archives, feminism

Lost Liberation: This Is Just the Arc of the Story.


She could never condense herself to the short lines of a stanza.
Her breath was too expansive for the parameters of a poem.
Too many things to say — contradictions to capture.
She prefers the long way…
weaving in and out of other people’s stories —
the pressure of pentameter is too much — all that weight shouldered on but a few words.
It feels like the choice between a quick shot, or a long drag.
She likes to draw out the pain — bit lips, barren hearts, bloody souls.
She doesn’t want to have to work so hard to make meaning; that requires the discomfort of standing still — of suspension.
She is drawn to the long form.
She wants to race — next character, new chapter.
Wondering, winding — to whereabouts both untracked, and trekked 1000 times before.
Is this the beginning, or the end?
Constant middle, I think.
Is it better this way?
Searching, Never finding. Always lost.

Lost is okay. Lost can mean liberation.

You need not pick one path and stay the course. Breathe out your lines in one breath, and embody their opposite in the next. Such movement merely means you are willing to play in possibility. To trust that you somehow needed to go this way to get that way.

This doesn’t come easy. It feels cowardly not to pick a side, stake a claim. All or nothing. Slay the dragon, or let his fire consume you. But, it can come easier by acknowledging that in another story, in a different time, fire breeds life. Get comfortable with the discrepancies. Drink in the dissonance. Learn to love the freedom in the floundering. Don’t stop the story short.

You don’t know the twists and turns of the plot. A co-creator of the anecdote, but not third-person omniscient narrator. Imagine the transformations you might make. In one story, you find the form of foam on a sea wave, and in another, you burn as the brightest star in the galaxy. You are both the jester and the benefactor. The monster and the hero.

You embody an infinite number of characters set against an equally infinite number of settings. You are protagonist and antagonist, flashbacks and flash-forwards, short story and epic.

I woke up today believing I couldn’t write poetry, and now languish under a moon that shows me I can.

I have always been someone who tries to control things, to anticipate every possible thing that could go wrong, and prevent it. And, every time I find myself trying to right the script, I end up instead dramatically swinging from extreme to extreme, and then swallowing the shame of not being able to play my proper part.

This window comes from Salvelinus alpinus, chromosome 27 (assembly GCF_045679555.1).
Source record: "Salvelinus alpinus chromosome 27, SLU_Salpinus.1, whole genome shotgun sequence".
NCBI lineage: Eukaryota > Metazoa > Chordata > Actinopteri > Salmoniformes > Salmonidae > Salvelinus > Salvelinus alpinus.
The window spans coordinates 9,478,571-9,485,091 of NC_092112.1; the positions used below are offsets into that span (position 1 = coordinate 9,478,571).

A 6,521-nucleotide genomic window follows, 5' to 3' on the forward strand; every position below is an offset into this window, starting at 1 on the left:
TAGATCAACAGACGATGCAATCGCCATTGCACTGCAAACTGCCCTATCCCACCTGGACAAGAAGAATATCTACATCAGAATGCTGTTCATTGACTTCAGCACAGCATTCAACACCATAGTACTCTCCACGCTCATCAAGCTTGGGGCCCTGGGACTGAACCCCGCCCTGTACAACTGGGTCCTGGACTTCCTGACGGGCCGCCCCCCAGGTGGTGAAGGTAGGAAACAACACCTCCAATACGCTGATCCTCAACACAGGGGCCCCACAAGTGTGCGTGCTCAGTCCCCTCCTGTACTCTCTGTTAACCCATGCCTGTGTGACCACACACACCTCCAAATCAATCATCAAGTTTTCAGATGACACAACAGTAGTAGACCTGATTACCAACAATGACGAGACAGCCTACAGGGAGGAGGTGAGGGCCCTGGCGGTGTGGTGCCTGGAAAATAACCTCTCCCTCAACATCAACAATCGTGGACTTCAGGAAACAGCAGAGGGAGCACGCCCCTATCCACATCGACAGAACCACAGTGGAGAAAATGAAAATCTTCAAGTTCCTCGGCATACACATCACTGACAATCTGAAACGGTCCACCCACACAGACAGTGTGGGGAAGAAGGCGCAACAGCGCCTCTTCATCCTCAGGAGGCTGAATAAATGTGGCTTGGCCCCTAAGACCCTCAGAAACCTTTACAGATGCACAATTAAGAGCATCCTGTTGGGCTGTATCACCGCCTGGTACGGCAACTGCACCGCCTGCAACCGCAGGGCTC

I’ve been the party girl who smokes enough cigarettes to become the dragon, and also the knight, with the strength to surmount physical obstacles I didn’t know I was capable of — running half-marathons and conquering Crow. Sometimes I’ve been both of these things simultaneously. I’ve had many a March of mistakes, followed by Aprils of abstinence. And I’m finally learning this is just the arc of the story.

It’s okay to mutate. To let go of the guilt of the inconsistency. I used to admire those people who always seemed so put together, so steadfastly constant in their character. Now I wonder about all the revisions they’re missing out on. Those chances to try out new identities. To write new endings and beginnings. To sever and regenerate repeatedly. Multiple climaxes — that’s what I’m after. Round characters, not flat.

I’m part of a mixed genre. Breaking convention. Queen of the avant-garde. Master of intertextuality. Some won’t and don’t and can’t understand the plot. I don’t always either. But now I look at the chaos as adding complexity to the tale. I see the power in the paradox. I’m able to find beauty in the tragic, and meaning in the absurd. And certainly some happily ever afters too.


Kristina Ambrosia-Conn is an incurable romantic who should never have hyphenated her name, but whose greatest love came out of that union. Quirky and self-punishing, she is a sympathy crier who dreams of possibility, avoids reality, and then wonders what possibly could have gone wrong. Part gypsy, part suburban ex-housewife, and total true-blue Pisces, she is an exhaustive extrovert who talks (but should more often write) to process… anything and everything. She suffers from lack of boundaries, but finds beauty in maelstrom.


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